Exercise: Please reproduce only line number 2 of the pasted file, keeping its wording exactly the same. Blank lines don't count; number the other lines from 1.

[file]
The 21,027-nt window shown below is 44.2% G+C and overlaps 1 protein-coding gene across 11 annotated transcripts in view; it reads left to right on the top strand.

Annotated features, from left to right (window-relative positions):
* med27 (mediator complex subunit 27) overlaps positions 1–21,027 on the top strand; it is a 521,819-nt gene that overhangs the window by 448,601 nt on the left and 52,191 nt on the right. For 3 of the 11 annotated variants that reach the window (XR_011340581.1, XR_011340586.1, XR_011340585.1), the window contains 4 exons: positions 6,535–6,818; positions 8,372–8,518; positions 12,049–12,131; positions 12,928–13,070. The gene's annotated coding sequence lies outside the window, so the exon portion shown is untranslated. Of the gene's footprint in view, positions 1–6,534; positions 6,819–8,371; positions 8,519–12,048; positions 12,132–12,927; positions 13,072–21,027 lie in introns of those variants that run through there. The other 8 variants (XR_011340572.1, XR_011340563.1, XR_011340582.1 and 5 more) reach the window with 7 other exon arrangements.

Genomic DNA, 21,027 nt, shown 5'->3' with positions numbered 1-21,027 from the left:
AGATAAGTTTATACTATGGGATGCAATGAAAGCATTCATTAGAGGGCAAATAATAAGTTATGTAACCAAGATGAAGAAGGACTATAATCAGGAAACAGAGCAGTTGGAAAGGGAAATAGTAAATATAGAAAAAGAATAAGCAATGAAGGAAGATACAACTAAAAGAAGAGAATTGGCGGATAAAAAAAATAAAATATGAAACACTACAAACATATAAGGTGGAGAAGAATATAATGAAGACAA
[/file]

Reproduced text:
Annotated features, from left to right (window-relative positions):